Sunday, August 9, 2015

Sunday Drive: Trainer/Fitzgerald/O'Brien/Tancey/O'Connor

In today's search for an appropriate image for my "Sunday Drive" I decided to take a look at this family photograph from my best friend's collection. Once again her Aunt Janette has provided a lot of genealogical data about the people pictured and even the place where they were gathered on that long-ago day. A quick glance might lead one to think that they were in an automobile...but no.

[Courtesy of B. Poppe]

[Detail of photo above]

On closer inspection it's clear that the group have posed behind a prop painted to look like a car, apparently outdoors because the trees behind them look convincing. What kind of park would have such a thing?

Janette got the place-name (slightly but understandably) wrong--it was Robison Park*, an amusement park opened in 1896 by the Fort Wayne Consolidated Railway** seven miles northwest of Fort Wayne on the St. Joseph River.

[Pavilion, Robinson [sic] Park; source:]

And over the years Robison Park was in operation*** there were other options for visitors to pose in novel settings.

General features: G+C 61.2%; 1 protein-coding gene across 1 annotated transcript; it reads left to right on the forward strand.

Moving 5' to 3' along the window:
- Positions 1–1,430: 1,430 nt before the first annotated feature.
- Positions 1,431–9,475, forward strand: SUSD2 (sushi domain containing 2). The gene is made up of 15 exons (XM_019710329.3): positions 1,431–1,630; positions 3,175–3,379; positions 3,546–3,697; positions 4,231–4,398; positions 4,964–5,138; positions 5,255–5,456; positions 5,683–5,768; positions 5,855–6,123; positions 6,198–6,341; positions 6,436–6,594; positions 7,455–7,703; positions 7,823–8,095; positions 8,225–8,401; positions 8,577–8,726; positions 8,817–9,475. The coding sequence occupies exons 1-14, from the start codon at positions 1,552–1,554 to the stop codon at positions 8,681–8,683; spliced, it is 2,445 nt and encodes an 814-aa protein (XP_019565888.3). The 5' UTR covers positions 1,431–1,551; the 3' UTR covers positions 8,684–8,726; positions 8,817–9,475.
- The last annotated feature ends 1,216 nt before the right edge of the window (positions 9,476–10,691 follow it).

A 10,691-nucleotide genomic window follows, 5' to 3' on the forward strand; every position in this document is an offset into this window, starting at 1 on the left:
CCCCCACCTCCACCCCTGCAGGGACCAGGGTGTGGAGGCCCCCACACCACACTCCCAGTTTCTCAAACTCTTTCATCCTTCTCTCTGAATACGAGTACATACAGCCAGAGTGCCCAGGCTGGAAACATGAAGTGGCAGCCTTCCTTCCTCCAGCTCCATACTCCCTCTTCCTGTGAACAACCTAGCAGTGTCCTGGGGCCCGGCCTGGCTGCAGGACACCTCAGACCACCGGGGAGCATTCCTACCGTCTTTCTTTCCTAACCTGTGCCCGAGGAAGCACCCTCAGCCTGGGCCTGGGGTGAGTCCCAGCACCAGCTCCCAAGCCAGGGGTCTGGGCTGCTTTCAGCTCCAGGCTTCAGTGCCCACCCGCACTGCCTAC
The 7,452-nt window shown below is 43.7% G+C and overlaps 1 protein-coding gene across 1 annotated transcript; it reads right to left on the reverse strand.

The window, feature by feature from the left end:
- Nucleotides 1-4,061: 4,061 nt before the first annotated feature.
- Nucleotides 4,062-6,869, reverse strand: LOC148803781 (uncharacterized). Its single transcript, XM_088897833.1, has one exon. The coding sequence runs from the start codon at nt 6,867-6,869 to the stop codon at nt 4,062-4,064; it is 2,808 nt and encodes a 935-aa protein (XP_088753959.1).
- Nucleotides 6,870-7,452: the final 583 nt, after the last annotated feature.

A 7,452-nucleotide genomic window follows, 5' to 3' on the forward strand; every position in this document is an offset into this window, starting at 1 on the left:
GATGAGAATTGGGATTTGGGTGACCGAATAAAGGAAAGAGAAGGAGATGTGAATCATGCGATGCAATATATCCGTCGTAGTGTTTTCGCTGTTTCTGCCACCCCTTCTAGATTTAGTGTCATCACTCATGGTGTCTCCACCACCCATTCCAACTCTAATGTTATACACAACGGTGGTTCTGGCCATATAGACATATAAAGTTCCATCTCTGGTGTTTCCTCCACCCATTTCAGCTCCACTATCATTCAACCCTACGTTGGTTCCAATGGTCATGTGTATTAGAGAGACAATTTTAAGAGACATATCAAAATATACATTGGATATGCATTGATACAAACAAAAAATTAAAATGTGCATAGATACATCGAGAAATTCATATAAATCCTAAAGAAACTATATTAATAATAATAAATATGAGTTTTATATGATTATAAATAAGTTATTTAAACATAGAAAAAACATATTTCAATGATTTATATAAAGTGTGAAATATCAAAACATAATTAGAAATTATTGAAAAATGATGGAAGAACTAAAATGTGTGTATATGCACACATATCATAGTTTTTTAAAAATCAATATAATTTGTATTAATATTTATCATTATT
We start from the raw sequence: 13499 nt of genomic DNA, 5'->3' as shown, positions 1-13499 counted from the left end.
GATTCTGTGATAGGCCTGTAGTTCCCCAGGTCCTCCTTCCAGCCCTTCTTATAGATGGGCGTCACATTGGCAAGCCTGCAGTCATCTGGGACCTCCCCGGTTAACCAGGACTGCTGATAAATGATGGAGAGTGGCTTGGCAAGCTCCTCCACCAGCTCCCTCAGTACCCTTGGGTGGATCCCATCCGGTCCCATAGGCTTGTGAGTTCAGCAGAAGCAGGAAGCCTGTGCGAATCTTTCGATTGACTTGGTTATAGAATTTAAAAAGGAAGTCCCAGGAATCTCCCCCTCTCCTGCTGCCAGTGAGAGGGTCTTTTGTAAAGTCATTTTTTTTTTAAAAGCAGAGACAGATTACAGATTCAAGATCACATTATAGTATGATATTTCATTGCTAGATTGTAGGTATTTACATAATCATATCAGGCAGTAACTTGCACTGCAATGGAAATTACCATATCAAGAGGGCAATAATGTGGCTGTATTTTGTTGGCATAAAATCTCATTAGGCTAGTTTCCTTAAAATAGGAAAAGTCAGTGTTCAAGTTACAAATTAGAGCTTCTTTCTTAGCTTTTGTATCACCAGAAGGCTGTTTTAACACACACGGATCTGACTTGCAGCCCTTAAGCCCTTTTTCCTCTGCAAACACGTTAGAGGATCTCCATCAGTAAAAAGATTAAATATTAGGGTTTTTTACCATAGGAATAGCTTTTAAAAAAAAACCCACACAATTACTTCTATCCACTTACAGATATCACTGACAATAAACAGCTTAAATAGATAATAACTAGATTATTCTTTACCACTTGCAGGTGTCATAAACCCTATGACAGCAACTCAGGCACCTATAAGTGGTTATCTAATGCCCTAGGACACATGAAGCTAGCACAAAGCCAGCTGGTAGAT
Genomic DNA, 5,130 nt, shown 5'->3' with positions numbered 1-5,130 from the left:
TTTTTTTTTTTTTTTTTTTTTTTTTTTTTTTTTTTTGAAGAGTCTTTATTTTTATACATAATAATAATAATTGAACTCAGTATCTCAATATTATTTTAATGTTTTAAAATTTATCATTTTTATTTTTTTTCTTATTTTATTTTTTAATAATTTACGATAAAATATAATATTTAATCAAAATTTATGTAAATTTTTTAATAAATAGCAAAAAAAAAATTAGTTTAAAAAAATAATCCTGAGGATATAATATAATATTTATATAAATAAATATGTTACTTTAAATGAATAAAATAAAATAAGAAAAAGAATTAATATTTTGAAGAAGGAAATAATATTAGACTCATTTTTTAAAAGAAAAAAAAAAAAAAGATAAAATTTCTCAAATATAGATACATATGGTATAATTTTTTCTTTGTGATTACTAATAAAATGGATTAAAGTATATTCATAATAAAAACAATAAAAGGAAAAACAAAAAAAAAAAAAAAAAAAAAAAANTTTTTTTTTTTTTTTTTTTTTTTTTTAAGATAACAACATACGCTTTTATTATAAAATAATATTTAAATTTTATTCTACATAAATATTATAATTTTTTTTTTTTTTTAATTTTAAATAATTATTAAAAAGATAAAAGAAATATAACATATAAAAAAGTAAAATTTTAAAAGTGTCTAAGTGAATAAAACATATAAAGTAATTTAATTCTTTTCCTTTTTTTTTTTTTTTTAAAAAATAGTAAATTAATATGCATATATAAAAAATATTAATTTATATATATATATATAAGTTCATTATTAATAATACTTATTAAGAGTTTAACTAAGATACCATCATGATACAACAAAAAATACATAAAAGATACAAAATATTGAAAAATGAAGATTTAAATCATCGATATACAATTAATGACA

[From "Allen County in Vintage Postcards" by John Martin Smith, Arcadia Publishing, 2001]

The impulse to have one's photograph taken sitting in one of those newfangled automobiles wasn't restricted to residents of Indiana either. Here's an example of a family in Scotland:

[William Lees, (Family group sitting in a studio car prop), cabinet card between 1898 and 1914] Portobello, Scotland,
source: Ryerson University Library]

As to the names of the folks in the first photograph, Janette has done such a good job of identifying them in her legible handwriting, I'll leave it to her, except to point out that my friend's mother Mary Elizabeth Trainer is the youngest child in the group.

*A short illustrated history of Robison Park can be viewed here.
**The first electric trolley company in Fort Wayne.
****To learn more about cars in early photographs, go here.

© 2015 Copyright, Christine Manczuk, All Rights Reserved.

1 comment:

  1. It might not have been a real car this time, but my family *loved* a Sunday drive. Even up through my childhood in the 1950's, we did Sunday drives. There are a lot of photos in my collection taken during those excursions.